10. 10. Unfederated Malay States • Kedah, Johor, Perlis, Kelantan, Terengganu. • Came later in time. • Land tenure was also the Malay customary tenure influenced in some instances by Thai law (particularly in Kedah & Perlis) • British gained possession of these states in 1909 pursuant to the Anglo-Siamese Treaty. • Late 19th and early 20th century, the Torrens System was introduced.
  11. 11. THE TORRENS SYSTEM Introduced during the British colonial rule by WE Maxwell after he came back from Australia to observe the land tenure there. It was observed that the Torrens System suited the Malaysian land tenure system. The Torrens System was first introduced into the FMS. There was already a system of land law based on Malay custom and Islamic law then. Tengku Jaafar & Anor v. The State of Pahang (1987) 2MLJ 74: the land law in Pahang before the introduction of the Torrens System was the Islamic law of the Shafii school.
  12. 12. How the Torrens System was introduced General Land Regulations Perak, 1879 Selangor, 1882 Negeri Sembilan, 1887 Pahang, 1888 Perak, Selangor, Negeri Sembilan & Pahang Land Enactments 1897 Registration of Titles Regulations/Enactments Selangor, 1891 Perak and Pahang, 1897 Negeri Sembilan, 1898
  13. 13. FMS Enactments of 1911 • All were repealed with the formation of a central legislature. • New uniformed law in 1911: • • Federated Malay States Land Enactment 1911 Registration of Titles Enactment 1911 • Divided land into two categories: 1. The Land Enactment dealt with the registration of country lands less than 100 acres in area on a Mukim land 2. The Registration of Titles Enactment dealt with registry lands (town lands and country land exceeding 100 acres and estates)
  14. 14. • Incorporated basic Torrens principles: • All lands vest in the Ruler , who has the power to alienate land to his subjects either in perpetuity of for a fixed term of up to 999 years; • All dealings in land must be in the prescribed form and must be duly registered with the relevent authorities. Land title should not be conveyed by an instrument in writing executed by the landholder but by the registration of that instrument. • Failure to do so so would render the dealings null and void – case Hj Abdul Rahman & anor. V. Mohamed Hassan. • Owners of land are given indefeasibility of title; • The traditional method of acquisition of virgin land or waste land was abolished – Sidek & 461 Ors v. Govt of Perak; • Forms of dealings were recognised; • Two forms of caveats were recognised;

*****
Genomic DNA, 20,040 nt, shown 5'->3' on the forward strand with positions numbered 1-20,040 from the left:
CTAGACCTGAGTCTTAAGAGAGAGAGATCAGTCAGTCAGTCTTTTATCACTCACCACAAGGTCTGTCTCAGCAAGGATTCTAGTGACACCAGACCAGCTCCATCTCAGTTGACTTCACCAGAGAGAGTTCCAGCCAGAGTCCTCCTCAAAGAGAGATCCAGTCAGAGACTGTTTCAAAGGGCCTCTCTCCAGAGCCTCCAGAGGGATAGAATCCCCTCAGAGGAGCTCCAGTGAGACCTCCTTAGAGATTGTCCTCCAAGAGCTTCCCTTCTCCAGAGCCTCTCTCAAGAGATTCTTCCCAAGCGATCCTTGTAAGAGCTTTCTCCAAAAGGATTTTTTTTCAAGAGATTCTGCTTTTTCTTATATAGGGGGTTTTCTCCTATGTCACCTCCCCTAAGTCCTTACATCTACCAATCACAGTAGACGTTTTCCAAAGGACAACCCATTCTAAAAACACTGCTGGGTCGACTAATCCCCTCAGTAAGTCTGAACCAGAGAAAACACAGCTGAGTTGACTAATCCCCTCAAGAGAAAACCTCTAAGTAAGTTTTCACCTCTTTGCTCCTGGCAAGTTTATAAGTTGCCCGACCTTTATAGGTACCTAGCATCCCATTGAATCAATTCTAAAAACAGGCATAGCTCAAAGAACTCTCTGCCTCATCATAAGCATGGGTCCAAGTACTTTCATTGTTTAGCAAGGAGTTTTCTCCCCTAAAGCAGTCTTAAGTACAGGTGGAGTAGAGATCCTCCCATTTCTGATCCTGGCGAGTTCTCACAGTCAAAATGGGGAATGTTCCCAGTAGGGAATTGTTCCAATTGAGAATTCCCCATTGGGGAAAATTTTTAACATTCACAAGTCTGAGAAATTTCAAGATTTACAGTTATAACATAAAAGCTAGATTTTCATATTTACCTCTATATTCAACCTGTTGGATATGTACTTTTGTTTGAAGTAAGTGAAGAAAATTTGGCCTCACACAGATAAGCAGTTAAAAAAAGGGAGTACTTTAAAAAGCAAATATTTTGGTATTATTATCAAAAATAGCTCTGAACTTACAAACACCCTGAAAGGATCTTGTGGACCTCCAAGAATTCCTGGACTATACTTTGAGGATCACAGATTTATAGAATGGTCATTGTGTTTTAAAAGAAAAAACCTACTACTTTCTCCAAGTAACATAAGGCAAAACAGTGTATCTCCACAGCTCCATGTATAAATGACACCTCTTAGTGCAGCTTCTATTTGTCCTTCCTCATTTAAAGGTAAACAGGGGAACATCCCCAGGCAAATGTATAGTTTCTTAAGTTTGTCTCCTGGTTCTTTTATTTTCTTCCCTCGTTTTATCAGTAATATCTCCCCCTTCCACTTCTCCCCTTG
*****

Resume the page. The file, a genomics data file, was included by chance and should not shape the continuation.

15. 15. • Continued in force until repealed by the Federated Malay States Land Code 1926 -amended in 1928. • The 1928 Land Code was repealed and replaced by the National Land Code 1965.
  16. 16. 1928 FMS Land Code A consolidation and improvement of the pre-existing laws). Changes introduced:a. The principle of indefeasibility of title was more clearly defined, b. Adverse possession against individual owners of land is no longer possible c. Customary tenure under Adat perpatih is preserved; d. The strictness regarding compliance with statutory form and registration as indicated in Hj Abdul Rahman’s case. e. Specific types of cultivation were enforced.
  17. 17. The situation then • One uniformed Land Code for FMS The FMS has a uniformed land law with consistent land administration procedures. • Five separate State legislation in each of the UFMS •Johor Land Enactment •Perlis Land Enactment •Kedah Land Enactment •Kelantan Land Enactment •Terengganu Land Enactment • The English Deeds system still prevailing in the Straits Settlements of Penang and Malacca.
  18. 18. Towards a National Land Code • The Reid Constitutional Commission in its report suggested that the 1928 FMS Land Code to be the model used by the legal draftsmen to work on a new National Land Code in order to achieve uniformity for all the nine Malay states and the two Strait Settlements. • National Land Code (Penang and Malacca) Titles Act 1963 • The new 1965 National Land Code came into force on 1st January 1966.
  19. 19. QUESTIONS • Various systems relating to land tenure have evolved in the states of Peninsular Malaysia from the Malacca Sultanate until present times. Discuss, with references to relevant legal authorities, the types of land systems that have been in place in Malaysia until the passing of the National Land Code 1965 and how the Torrens system has reformed Malaysia’s land law. (15 marks)
  20. 20. • In Shaik Abdul Latif & Ors v Shaik Elias Bux [1915] 1 FMSLR 204 at p. 221 Innes J.C observed that: • “On each occasion when the introduction of British influence upon the administration of the States has been formally recognised by their Rulers the only law which existed and was accepted by the Malays and other Mohammedans as applicable to questions of inheritance and testamentary dispositions was that of Mohammad modified in a few districts by local custom.” • Discuss the above statement in light of laws relating to land tenure before, during and after the presence of British in the Malay states and the extent of which those principles remain relevant under the present land system.